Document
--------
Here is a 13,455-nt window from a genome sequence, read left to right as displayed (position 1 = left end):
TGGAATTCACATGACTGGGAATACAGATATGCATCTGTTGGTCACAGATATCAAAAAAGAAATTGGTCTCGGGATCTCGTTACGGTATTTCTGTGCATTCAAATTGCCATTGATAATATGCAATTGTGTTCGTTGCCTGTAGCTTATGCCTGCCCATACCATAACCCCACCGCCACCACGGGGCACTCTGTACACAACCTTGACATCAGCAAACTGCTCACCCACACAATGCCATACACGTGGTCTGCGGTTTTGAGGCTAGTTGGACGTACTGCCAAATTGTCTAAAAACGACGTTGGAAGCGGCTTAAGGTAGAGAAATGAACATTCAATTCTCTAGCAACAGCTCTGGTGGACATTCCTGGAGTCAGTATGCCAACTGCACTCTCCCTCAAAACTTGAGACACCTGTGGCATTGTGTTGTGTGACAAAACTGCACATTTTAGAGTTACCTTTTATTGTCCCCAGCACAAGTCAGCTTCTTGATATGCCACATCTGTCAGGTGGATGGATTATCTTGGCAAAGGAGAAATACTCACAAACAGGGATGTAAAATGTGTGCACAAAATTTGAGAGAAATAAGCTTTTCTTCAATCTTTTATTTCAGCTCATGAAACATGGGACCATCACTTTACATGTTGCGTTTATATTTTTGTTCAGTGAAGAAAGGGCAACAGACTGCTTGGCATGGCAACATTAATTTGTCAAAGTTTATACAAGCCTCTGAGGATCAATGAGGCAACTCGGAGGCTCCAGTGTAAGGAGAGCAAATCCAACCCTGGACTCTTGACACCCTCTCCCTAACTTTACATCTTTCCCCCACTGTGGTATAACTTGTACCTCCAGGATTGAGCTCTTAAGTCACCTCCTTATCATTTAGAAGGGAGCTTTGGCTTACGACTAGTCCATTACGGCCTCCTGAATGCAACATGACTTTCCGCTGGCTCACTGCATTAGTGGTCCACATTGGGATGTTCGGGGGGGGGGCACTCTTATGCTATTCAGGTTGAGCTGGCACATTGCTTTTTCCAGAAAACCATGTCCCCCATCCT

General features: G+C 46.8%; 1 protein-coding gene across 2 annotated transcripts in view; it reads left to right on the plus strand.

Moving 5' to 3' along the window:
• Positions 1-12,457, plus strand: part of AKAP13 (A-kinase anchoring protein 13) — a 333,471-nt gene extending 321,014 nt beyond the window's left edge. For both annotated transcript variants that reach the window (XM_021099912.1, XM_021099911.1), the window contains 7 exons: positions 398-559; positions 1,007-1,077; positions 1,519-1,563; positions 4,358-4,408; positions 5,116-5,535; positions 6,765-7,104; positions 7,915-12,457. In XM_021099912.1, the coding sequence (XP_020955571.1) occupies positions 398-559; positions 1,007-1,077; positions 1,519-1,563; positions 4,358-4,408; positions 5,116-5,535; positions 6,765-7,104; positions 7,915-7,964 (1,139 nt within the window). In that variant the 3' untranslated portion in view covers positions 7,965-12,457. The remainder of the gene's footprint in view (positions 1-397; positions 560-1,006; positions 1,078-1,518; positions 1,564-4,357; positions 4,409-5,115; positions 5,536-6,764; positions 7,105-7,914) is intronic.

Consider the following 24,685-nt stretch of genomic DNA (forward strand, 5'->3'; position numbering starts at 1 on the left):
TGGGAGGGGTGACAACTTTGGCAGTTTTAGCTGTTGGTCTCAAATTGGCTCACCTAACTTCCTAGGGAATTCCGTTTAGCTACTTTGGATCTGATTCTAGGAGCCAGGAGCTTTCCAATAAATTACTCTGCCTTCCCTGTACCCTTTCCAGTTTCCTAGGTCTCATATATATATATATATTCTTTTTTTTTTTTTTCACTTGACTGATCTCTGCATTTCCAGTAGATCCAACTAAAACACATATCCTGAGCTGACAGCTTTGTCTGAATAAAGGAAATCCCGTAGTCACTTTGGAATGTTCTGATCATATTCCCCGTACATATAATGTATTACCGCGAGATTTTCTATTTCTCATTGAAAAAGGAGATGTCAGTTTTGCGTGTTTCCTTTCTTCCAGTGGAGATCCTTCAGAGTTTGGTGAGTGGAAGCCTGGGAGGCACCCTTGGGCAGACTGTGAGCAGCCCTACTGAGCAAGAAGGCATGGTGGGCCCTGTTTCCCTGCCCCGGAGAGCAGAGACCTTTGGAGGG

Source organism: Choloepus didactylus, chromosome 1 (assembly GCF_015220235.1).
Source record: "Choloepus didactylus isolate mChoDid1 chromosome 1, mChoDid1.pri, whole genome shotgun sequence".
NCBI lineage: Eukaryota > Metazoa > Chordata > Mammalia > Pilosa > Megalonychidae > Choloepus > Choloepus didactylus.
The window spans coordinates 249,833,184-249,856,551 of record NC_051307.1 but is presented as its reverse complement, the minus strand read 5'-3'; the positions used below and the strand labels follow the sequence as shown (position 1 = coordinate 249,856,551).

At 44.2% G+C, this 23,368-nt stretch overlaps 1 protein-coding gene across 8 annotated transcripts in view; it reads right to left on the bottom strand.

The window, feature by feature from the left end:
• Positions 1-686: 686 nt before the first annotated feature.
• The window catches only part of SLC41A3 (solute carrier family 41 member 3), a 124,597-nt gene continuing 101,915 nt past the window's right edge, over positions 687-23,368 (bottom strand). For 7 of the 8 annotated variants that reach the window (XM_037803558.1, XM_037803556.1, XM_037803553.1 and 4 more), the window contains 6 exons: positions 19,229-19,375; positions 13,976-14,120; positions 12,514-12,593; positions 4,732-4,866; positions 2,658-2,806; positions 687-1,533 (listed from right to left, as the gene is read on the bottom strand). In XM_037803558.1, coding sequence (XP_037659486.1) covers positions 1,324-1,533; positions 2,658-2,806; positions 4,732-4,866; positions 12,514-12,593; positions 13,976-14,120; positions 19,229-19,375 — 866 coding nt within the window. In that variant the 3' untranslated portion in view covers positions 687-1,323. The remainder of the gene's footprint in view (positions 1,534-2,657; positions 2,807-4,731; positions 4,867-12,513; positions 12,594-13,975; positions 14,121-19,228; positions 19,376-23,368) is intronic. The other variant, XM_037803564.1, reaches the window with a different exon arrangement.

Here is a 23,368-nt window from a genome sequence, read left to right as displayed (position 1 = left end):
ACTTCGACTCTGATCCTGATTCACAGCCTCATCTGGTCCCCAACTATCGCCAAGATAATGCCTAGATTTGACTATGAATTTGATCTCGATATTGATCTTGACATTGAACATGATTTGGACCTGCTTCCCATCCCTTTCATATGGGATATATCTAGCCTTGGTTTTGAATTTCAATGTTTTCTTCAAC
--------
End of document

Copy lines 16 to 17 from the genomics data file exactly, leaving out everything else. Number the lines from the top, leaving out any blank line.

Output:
Here is a 23,368-nt window from a genome sequence, read left to right as displayed (position 1 = left end):
ACTTCGACTCTGATCCTGATTCACAGCCTCATCTGGTCCCCAACTATCGCCAAGATAATGCCTAGATTTGACTATGAATTTGATCTCGATATTGATCTTGACATTGAACATGATTTGGACCTGCTTCCCATCCCTTTCATATGGGATATATCTAGCCTTGGTTTTGAATTTCAATGTTTTCTTCAAC